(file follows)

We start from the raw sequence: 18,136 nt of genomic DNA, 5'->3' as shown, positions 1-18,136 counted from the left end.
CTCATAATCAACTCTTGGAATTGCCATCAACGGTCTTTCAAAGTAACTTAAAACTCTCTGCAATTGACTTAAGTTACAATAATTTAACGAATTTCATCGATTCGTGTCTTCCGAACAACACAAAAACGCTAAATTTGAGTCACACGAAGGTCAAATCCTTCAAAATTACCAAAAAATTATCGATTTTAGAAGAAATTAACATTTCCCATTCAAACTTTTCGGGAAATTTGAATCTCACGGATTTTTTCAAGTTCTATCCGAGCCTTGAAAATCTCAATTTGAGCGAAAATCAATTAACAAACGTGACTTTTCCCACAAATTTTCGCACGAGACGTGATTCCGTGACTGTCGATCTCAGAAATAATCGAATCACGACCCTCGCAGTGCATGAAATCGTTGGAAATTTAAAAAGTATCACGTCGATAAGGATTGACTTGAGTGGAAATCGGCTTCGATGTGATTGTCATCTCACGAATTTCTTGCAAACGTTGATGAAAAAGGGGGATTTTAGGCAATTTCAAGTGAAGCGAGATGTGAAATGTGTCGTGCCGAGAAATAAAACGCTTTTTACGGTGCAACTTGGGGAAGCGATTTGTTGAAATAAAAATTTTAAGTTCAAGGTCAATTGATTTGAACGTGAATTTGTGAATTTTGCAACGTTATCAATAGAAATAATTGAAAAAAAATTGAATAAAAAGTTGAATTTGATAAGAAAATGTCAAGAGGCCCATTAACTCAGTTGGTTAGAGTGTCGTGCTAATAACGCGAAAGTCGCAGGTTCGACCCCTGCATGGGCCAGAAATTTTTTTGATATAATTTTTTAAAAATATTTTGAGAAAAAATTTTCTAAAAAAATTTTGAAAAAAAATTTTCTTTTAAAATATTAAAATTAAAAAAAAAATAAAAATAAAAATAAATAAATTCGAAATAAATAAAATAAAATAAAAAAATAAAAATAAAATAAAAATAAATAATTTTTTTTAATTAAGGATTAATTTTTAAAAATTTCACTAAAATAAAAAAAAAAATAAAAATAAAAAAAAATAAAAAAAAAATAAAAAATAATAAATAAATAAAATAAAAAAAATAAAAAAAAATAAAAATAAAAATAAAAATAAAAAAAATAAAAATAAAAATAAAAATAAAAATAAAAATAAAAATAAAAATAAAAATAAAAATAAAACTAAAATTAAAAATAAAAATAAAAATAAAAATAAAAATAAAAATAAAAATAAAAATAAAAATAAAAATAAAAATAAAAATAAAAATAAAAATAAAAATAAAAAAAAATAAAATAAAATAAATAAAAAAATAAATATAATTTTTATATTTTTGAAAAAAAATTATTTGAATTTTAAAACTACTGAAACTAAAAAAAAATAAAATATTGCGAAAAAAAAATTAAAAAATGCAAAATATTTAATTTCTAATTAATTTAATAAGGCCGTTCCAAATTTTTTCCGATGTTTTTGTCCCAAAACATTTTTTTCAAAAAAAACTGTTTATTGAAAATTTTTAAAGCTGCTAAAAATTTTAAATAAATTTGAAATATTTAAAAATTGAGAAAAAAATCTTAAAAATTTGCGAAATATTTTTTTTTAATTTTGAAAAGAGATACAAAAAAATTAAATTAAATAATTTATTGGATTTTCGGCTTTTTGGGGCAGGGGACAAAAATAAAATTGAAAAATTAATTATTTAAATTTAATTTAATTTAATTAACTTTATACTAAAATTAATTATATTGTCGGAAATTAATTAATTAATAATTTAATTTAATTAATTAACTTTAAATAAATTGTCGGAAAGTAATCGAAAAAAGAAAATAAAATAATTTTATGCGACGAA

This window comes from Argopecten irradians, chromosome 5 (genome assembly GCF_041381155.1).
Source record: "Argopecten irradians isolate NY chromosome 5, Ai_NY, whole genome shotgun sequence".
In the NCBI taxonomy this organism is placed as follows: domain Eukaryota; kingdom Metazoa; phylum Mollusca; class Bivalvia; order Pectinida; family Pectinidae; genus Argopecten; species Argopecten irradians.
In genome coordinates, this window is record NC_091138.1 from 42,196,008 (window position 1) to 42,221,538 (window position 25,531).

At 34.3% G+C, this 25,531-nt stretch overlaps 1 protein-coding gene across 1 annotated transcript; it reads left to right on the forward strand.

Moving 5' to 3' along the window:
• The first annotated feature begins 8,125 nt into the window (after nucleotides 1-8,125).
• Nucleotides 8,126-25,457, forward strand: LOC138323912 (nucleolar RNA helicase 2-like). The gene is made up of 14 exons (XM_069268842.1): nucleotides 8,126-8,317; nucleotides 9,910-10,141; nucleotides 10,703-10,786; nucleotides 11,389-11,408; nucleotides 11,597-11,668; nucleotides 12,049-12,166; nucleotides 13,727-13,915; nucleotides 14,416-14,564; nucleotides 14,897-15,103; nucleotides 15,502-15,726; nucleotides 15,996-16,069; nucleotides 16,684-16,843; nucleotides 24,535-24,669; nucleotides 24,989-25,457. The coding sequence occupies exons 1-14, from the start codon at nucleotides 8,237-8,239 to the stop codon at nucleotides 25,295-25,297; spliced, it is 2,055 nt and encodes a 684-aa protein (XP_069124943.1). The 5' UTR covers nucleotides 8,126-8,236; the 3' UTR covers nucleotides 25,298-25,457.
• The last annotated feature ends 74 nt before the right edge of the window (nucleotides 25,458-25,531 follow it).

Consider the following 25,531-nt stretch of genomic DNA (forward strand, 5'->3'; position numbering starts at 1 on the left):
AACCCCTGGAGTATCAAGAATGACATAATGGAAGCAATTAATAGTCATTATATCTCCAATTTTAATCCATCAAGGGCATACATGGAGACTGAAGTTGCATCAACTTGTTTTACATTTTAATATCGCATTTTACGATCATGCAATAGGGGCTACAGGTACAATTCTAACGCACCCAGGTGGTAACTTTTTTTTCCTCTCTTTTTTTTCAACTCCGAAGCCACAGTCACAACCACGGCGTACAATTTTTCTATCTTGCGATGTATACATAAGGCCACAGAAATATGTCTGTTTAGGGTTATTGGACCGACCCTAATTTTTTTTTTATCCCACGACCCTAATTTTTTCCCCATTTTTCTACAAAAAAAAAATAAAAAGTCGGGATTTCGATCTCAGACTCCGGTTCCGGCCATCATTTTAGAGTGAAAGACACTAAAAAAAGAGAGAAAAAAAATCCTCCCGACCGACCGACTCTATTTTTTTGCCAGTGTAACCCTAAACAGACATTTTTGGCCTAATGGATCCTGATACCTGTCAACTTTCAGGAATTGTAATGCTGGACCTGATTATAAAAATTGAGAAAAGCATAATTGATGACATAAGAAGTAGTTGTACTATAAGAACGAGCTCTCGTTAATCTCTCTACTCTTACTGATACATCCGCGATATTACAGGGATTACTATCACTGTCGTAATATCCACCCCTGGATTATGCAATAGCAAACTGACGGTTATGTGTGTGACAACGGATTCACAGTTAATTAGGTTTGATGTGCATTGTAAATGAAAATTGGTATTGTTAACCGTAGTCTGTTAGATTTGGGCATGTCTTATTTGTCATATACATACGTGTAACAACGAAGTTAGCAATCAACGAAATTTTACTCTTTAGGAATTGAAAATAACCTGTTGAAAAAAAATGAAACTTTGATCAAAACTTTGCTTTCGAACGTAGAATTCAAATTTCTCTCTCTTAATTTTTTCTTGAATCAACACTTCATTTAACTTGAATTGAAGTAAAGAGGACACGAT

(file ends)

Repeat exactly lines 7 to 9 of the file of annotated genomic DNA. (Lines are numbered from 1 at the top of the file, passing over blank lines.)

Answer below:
At 34.3% G+C, this 25,531-nt stretch overlaps 1 protein-coding gene across 1 annotated transcript; it reads left to right on the forward strand.

Moving 5' to 3' along the window:
• The first annotated feature begins 8,125 nt into the window (after nucleotides 1-8,125).